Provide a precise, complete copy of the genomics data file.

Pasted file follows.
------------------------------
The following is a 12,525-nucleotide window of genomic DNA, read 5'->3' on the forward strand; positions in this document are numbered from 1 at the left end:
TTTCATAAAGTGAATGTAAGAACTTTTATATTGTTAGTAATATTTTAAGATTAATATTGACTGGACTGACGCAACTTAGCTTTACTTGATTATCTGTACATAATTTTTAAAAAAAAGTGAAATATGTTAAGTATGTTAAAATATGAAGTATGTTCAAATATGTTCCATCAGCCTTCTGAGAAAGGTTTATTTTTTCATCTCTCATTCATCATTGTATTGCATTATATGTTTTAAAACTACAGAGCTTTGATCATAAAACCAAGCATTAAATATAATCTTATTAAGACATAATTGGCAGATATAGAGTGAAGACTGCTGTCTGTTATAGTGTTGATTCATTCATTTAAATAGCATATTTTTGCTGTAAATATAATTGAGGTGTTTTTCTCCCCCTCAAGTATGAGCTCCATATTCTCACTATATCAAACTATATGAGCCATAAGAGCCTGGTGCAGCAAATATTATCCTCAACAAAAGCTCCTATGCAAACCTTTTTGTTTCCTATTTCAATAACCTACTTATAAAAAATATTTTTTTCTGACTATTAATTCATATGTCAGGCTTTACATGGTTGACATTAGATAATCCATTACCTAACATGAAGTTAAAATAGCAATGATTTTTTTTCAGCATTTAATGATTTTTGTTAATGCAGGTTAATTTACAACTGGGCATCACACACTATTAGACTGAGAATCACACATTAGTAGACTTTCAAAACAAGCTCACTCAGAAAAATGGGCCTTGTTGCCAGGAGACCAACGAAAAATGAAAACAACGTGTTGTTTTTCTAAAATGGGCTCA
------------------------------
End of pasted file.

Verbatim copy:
The following is a 12,525-nucleotide window of genomic DNA, read 5'->3' on the forward strand; positions in this document are numbered from 1 at the left end:
TTTCATAAAGTGAATGTAAGAACTTTTATATTGTTAGTAATATTTTAAGATTAATATTGACTGGACTGACGCAACTTAGCTTTACTTGATTATCTGTACATAATTTTTAAAAAAAAGTGAAATATGTTAAGTATGTTAAAATATGAAGTATGTTCAAATATGTTCCATCAGCCTTCTGAGAAAGGTTTATTTTTTCATCTCTCATTCATCATTGTATTGCATTATATGTTTTAAAACTACAGAGCTTTGATCATAAAACCAAGCATTAAATATAATCTTATTAAGACATAATTGGCAGATATAGAGTGAAGACTGCTGTCTGTTATAGTGTTGATTCATTCATTTAAATAGCATATTTTTGCTGTAAATATAATTGAGGTGTTTTTCTCCCCCTCAAGTATGAGCTCCATATTCTCACTATATCAAACTATATGAGCCATAAGAGCCTGGTGCAGCAAATATTATCCTCAACAAAAGCTCCTATGCAAACCTTTTTGTTTCCTATTTCAATAACCTACTTATAAAAAATATTTTTTTCTGACTATTAATTCATATGTCAGGCTTTACATGGTTGACATTAGATAATCCATTACCTAACATGAAGTTAAAATAGCAATGATTTTTTTTCAGCATTTAATGATTTTTGTTAATGCAGGTTAATTTACAACTGGGCATCACACACTATTAGACTGAGAATCACACATTAGTAGACTTTCAAAACAAGCTCACTCAGAAAAATGGGCCTTGTTGCCAGGAGACCAACGAAAAATGAAAACAACGTGTTGTTTTTCTAAAATGGGCTCA